Ten years ago I started using swivels, snap links and rings for pike and now don't. These impede casting and fly performance considerably and they provide additional 'links' in your terminal rig which could fail - so keep it simple. Trace wire should be a minimum of 6 to 8" and attached to your fly with either crimps, a 'twist melt' or knotted. Loops at the other end of the trace should be attached to your leader with an Albright knot, as it withstands repetitive hinging the best. Leaders (min. 101b) can be straight, stepped or tapered, 2 to 10ft long and attached to your fly line via a loop to facilitate changing.

Retrieves and takes

Folks, this is fishing. Just because the species is different, the rules don't change. In fact, there are no hard and fast rules! The only advice I can give is to follow the 'TVR' principle with any or all of your fishing - THINK, VARY your retrieves and RELAX! Takes, as with most species, can vary from gentle inhalations to voracious pulls - expect the unexpected.

Understanding, handling and respecting your quarry

At the risk of sounding like the president of the 'Pike Fan Club', I'm presenting the facts as they are - facts. When people refer to pike, terms like 'toothy terrors', 'vicious fangs', 'sickle-shaped backward pointing', 'one way ticket' etc, serve no positive purpose. References like these make people more afraid, less confident and more likely to handle fish poorly. Contrary to popular belief, despite their size and appearance, they are delicate and suffer more from stress than we think. This is mainly due to the fact that they normally give more pressure than they receive. They are also the only fish to have an impact on, and connection with, all other freshwater species in UK and as a result are a vital and integral link.


Essential items are a large knotless net, forceps or hook-out, unhooking mat and specialised unhooking glove (try the Normark ones) - do not use gardening/building or other gloves, gaffs, knotted nets and hard, non-grassy banks! Remain calm, be positive and firm, but gentle. Where possible, get advice from experienced anglers prior to fishing and try as often as you can to unhook fish in the water and hold them over water for photos. Laying fish on their backs carefully will minimise stress, as will reducing their time out of water. Support your fish until it is fully recovered prior to releasing it.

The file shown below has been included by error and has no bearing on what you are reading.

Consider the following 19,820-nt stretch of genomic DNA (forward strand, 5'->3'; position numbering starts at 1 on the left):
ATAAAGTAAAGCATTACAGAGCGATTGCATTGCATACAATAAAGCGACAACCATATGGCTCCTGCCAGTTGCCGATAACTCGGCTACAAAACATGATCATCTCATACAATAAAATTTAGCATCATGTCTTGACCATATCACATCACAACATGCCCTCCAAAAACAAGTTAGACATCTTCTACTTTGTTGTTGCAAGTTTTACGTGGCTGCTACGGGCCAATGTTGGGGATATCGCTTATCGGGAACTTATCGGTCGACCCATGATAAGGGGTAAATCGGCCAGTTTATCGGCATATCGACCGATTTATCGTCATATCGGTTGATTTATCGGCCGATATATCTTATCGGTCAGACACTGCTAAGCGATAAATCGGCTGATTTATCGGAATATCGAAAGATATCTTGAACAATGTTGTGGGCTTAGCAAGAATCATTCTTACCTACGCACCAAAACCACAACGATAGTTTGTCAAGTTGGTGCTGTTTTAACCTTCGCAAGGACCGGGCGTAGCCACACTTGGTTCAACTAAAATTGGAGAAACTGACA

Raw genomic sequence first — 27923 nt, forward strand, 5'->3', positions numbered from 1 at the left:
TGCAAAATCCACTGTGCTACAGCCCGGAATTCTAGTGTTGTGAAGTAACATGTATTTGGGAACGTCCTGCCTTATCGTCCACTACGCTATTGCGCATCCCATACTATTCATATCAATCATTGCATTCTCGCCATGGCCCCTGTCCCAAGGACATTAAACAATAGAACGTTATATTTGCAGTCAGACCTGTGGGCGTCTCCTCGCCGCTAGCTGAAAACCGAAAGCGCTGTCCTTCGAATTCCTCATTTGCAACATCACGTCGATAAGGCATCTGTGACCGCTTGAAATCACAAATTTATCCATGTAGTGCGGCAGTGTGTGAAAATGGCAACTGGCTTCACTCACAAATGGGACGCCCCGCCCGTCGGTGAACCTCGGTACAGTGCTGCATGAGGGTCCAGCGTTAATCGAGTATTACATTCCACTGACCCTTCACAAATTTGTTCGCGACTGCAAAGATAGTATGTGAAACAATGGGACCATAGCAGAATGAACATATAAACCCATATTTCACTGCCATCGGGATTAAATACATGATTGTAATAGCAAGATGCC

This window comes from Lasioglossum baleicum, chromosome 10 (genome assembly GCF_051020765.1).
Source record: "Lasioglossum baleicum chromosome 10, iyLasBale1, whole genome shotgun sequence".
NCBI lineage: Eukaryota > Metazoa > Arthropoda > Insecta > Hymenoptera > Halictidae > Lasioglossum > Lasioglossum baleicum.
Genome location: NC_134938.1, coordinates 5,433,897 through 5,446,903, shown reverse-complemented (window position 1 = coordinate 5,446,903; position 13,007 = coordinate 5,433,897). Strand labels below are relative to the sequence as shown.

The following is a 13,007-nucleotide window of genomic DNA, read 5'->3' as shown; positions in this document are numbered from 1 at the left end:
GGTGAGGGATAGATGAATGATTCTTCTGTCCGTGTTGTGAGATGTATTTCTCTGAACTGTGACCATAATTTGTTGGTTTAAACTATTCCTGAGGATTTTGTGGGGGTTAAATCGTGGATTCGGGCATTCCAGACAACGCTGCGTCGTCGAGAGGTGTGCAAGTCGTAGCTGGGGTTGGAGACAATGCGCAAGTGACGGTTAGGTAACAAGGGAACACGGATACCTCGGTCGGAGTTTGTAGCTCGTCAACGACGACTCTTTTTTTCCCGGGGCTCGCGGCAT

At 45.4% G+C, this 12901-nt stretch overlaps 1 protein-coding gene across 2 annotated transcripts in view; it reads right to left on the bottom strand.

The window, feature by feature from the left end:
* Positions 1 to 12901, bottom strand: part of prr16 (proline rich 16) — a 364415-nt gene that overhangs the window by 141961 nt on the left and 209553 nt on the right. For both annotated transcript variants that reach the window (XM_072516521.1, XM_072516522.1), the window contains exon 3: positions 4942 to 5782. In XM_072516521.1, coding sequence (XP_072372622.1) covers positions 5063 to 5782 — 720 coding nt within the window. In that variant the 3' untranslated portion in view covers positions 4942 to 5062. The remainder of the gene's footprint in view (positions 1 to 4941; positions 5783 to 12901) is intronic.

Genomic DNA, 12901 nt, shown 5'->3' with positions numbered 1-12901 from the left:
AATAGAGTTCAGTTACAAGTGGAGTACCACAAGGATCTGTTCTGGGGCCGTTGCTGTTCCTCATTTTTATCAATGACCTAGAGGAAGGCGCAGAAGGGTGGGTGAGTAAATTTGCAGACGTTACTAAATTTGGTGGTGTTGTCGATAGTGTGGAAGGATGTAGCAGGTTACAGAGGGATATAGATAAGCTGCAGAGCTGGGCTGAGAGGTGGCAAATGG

Pike are the species that play the biggest role in influencing the equilibrium within the ecology of a water system. This is due to the fact that they are the 'top of the chain' predator in their environment and affect the balance as follows. They have co-existed amongst all species for thousands of years before man came along and perform a far bigger role than most people think.

Firstly, they control their own numbers. They have a strong preference for their own flesh, as metabolically it is the easiest for them to convert to body weight. Consequently, when man tries to 'control' pike by removing them, there will invariably be an explosion of small fish the following season. Instead of having one mouth to feed on a daily basis, you may now have 20 mouths to feed and small pike (jacks), often with a higher metabolic rate, are far more likely to chase Parr and Smolts. With current levels of concern - regarding our salmon situation with its loss of numbers, disease, spring runs and degradation of habitat from spawning to feeding - all of these points are relevant.

Secondly, Pike are opportunists and operate on a very efficient level, i.e. minimum output for maximum energy and growth gain. As a result, they have a marked preference for sick, injured or weak fish. Imagine a run of salmon or sea trout with some fish bearing signs of 'UDN' or 'ISA'. Without a predator present to remove diseased fish, you could write off your whole breeding stock and subsequent runs. We know the expression 'survival of the fittest' and nature does not lie. As weaker fish are cropped by pike, nature ensures that the gene pool is not depleted. Only fish with the strongest genes will survive and they'll pass them on through subsequent generations.

Thirdly, pike also show a preference for Cyprinids (carp, bream, roach etc.) due to easier catch and conversion ratios. It is widely known that carp for example (which unlike pike, are an introduced species) being bottom feeders, eat the eggs of other species, create turbidity and cause spawning beds to silt up. This creates a loss of Macrophyte diversity (plant life - IFM 1998) which in turn reduces, for example, Dragonfly species. A study run during the early to mid 80s by an American wildlife division, concluded that "reduced competition with non game fish as a result of pike predation, has greatly benefited the growth of salmonids".

I hope this not only demonstrates what an important and worthy fellow he is, but also as a quarry, pike represent the fly fishers best opportunity in the UK of catching a truly wild, native 15-201b fish. Fly fishing has to be the most exciting way of catching them and I hope I've inspired you to give it a try. It's fantastic fun.